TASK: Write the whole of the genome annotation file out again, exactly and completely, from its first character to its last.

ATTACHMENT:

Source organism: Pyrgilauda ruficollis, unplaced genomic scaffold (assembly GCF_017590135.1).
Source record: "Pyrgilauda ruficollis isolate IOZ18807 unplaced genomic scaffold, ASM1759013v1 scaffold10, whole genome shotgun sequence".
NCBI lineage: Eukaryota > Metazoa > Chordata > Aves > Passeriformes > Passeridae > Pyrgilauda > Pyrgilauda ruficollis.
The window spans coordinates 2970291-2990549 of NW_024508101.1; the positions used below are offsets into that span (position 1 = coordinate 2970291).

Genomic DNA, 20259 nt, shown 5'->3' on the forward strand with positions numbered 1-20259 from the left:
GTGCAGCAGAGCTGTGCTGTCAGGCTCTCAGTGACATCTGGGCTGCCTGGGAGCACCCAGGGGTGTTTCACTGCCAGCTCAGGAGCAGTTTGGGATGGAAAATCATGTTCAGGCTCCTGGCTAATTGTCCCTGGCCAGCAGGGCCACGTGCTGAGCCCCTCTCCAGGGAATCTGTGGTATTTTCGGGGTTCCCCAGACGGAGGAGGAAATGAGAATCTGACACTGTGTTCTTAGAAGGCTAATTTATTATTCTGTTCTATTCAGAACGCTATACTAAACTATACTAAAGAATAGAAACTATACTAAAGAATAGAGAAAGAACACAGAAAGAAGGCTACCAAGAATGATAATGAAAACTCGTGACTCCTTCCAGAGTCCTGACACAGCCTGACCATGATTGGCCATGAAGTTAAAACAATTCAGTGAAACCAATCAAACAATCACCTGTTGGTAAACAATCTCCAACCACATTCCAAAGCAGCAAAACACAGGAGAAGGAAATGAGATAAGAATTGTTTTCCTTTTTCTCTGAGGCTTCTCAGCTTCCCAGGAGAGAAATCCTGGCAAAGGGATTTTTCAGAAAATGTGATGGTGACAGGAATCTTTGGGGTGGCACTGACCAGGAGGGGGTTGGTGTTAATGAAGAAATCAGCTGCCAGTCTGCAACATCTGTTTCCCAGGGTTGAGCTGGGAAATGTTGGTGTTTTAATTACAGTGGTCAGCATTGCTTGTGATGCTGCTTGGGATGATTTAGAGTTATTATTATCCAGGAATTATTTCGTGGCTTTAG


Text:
Source organism: Pyrgilauda ruficollis, unplaced genomic scaffold (assembly GCF_017590135.1).
Source record: "Pyrgilauda ruficollis isolate IOZ18807 unplaced genomic scaffold, ASM1759013v1 scaffold10, whole genome shotgun sequence".
NCBI lineage: Eukaryota > Metazoa > Chordata > Aves > Passeriformes > Passeridae > Pyrgilauda > Pyrgilauda ruficollis.
The window spans coordinates 2970291-2990549 of NW_024508101.1; the positions used below are offsets into that span (position 1 = coordinate 2970291).

Genomic DNA, 20259 nt, shown 5'->3' on the forward strand with positions numbered 1-20259 from the left:
GTGCAGCAGAGCTGTGCTGTCAGGCTCTCAGTGACATCTGGGCTGCCTGGGAGCACCCAGGGGTGTTTCACTGCCAGCTCAGGAGCAGTTTGGGATGGAAAATCATGTTCAGGCTCCTGGCTAATTGTCCCTGGCCAGCAGGGCCACGTGCTGAGCCCCTCTCCAGGGAATCTGTGGTATTTTCGGGGTTCCCCAGACGGAGGAGGAAATGAGAATCTGACACTGTGTTCTTAGAAGGCTAATTTATTATTCTGTTCTATTCAGAACGCTATACTAAACTATACTAAAGAATAGAAACTATACTAAAGAATAGAGAAAGAACACAGAAAGAAGGCTACCAAGAATGATAATGAAAACTCGTGACTCCTTCCAGAGTCCTGACACAGCCTGACCATGATTGGCCATGAAGTTAAAACAATTCAGTGAAACCAATCAAACAATCACCTGTTGGTAAACAATCTCCAACCACATTCCAAAGCAGCAAAACACAGGAGAAGGAAATGAGATAAGAATTGTTTTCCTTTTTCTCTGAGGCTTCTCAGCTTCCCAGGAGAGAAATCCTGGCAAAGGGATTTTTCAGAAAATGTGATGGTGACAGGAATCTTTGGGGTGGCACTGACCAGGAGGGGGTTGGTGTTAATGAAGAAATCAGCTGCCAGTCTGCAACATCTGTTTCCCAGGGTTGAGCTGGGAAATGTTGGTGTTTTAATTACAGTGGTCAGCATTGCTTGTGATGCTGCTTGGGATGATTTAGAGTTATTATTATCCAGGAATTATTTCGTGGCTTTAG